Rome’s Zaha Hadid-designed MAXXI museum opened last summer. Now that the critics have left and the public’s taken over, is it working? Or, like a wonky painting on a wall, does it need readjustment?
As soon as it opened its doors, Rome’s MAXXI (it stands for National Museum of XXI Century Arts) was the subject of divisive debate. In the UK, architectural critic Ellis Woodman said he had never seen a gallery “that addressed its nominal function with such seeming cynicism”. But that didn’t stop it winning the prestigious Stirling Prize. Based in the city’s Flaminio district, the open ambition from the start was to have a project with the same impact of the Guggenheim Bilbao – a piece of architecture that would pull in the crowds, and not just because of the art.
The project’s genesis was complicated and dates back to 1998 when the site, a former barracks, was earmarked for transformation into a contemporary art centre. A year later Zaha Hadid won the competition to build MAXXI, and on 30 May 2010 it opened.
It’s a museum but it is also an archive and it has an education department run by Stefania Vannini (her projects include working with local old folk and the mentally ill, who act as special-project guides). According to MAXXi, visitor numbers are ahead of plan (on average 1,200 a day; although it’s quiet on weekdays). The standard adult ticket is €11.
Neighbouring buildings are still to be converted for use as offices and a restaurant and there is a sense that this is a project still growing and feeling its way.
Flaminio is not central Rome – but you could never fit this building into the heart of a city where every time you dig a hole you hit an ancient relic. Twenty minutes by taxi from the centre, it’s a working class quarter by the Tiber that is being woven increasingly into the city – a new river bridge is being erected.
Who can’t say the word MAXXI? It’s a name that works in all languages and makes a strong logo.
In austerity-hit Europe, institutions would now want something less showy. It’s clearly a commission from a time past. However, as a tool of regeneration and pride, it does something special. People just like it – although so much so, you wonder if the shows will always be outshone by the space.
The oval information desk at MAXXI operates as a gathering place for visitors and staff – sort of a bar without the drinks. There isn’t a large amount of information on hand but again, these are early days. However, the signage and labelling of the artworks is smart and coordinated.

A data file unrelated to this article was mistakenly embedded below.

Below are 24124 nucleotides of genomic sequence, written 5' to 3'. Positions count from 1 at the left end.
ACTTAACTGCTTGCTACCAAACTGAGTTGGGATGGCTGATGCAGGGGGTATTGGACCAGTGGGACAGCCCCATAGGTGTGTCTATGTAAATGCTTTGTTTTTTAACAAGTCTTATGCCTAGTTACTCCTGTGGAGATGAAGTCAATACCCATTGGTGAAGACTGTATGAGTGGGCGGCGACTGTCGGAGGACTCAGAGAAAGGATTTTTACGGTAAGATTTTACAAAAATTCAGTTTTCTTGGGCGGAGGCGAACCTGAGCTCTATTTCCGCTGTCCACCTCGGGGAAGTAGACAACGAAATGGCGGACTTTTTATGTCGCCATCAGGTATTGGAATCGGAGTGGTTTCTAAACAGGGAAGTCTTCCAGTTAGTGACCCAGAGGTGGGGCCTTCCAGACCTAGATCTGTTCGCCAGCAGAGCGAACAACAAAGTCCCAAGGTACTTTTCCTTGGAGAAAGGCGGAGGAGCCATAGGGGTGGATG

MAXXI has two institutions; one dedicated to art, the other to architecture and photography. These are building up permanent collections – as well as curating and bringing in visiting shows. The artworks owned by MAXXI include pieces by Francesco Clemente and Anish Kapoor.
When MAXXI first opened, some critics sneered that Hadid had banned pictures being hung on walls in favour of attaching them to suspended screens. Well, plenty of nails have gone into those walls since then. Curators admit the space poses challenges but these have led to inventiveness (of a good kind).
For visitors used to the commercial muscle of most museums, MAXXI seems a little slow off the mark. For now, there’s a good, if small, bookshop and a cute espresso bar.
Chiara Santarelli grew up in the area and is visiting with her French partner Hugues Lawson-Body. She is sure that MAXXI “is really great for the neighbourhood – and really great for art”.
Lars Brinkgaard, trainee teacher from Denmark, says, “The building disorientates you – in a good way. Without set rooms, you are not sure where you have been.”
Students Francesco Ramazzotti and Girolama Filippo Colonna say, “It’s the first museum of modern art we’ve been to. It’s strange – but we like the messages you receive.”
President Pio Baldi is assisted by director of architecture Margherita Guccione and Pippo Ciorra, senior curator for architecture. “We want to achieve innovation and continuity with the art history of Italy,” says Ciorra. “This is a cultural [institution] for the future,” adds Guccione.
Lobby government to change tax laws to make being an art philanthropist easier (and profitable). With state support set to fall, the museum will be rethinking its funding model.
The building still feels like the star here with the art playing the role of extras. This will change. They need to keep Zaha Hadid at a distance – in a nice way.
More places to eat; more places to shop. These should come soon as neighbouring buildings are incorporated into the MAXXI campus.
That lobby is a little unwelcoming.
Back in 1998, the Italian Ministry for Cultural Heritage decided it needed a museum that celebrated contemporary Italian art and culture. It was also perhaps a little jealous of the then new Guggenheim Bilbao that had made Spain look so good. Sure, Italy had amazing collections but they were all of the dusty variety. For ministers it must have seemed like the perfect tool for projecting a fresher image of Italia; for the art world it would be a chance to catch up with other European capitals. And in the process they would attract young art tourists.
Critics love reviewing a just-opened play or restaurant, but what is often more interesting is to see how it beds in after a few weeks or months. At MAXXI you are aware of the curators’ courage growing as they make the space work for them. President Pio Baldi says, “This is the innovative museum of the 21st century,” but that point can only be proved over years. And as European museums such as MAXXI face funding cut backs, it will be an increasingly tough challenge.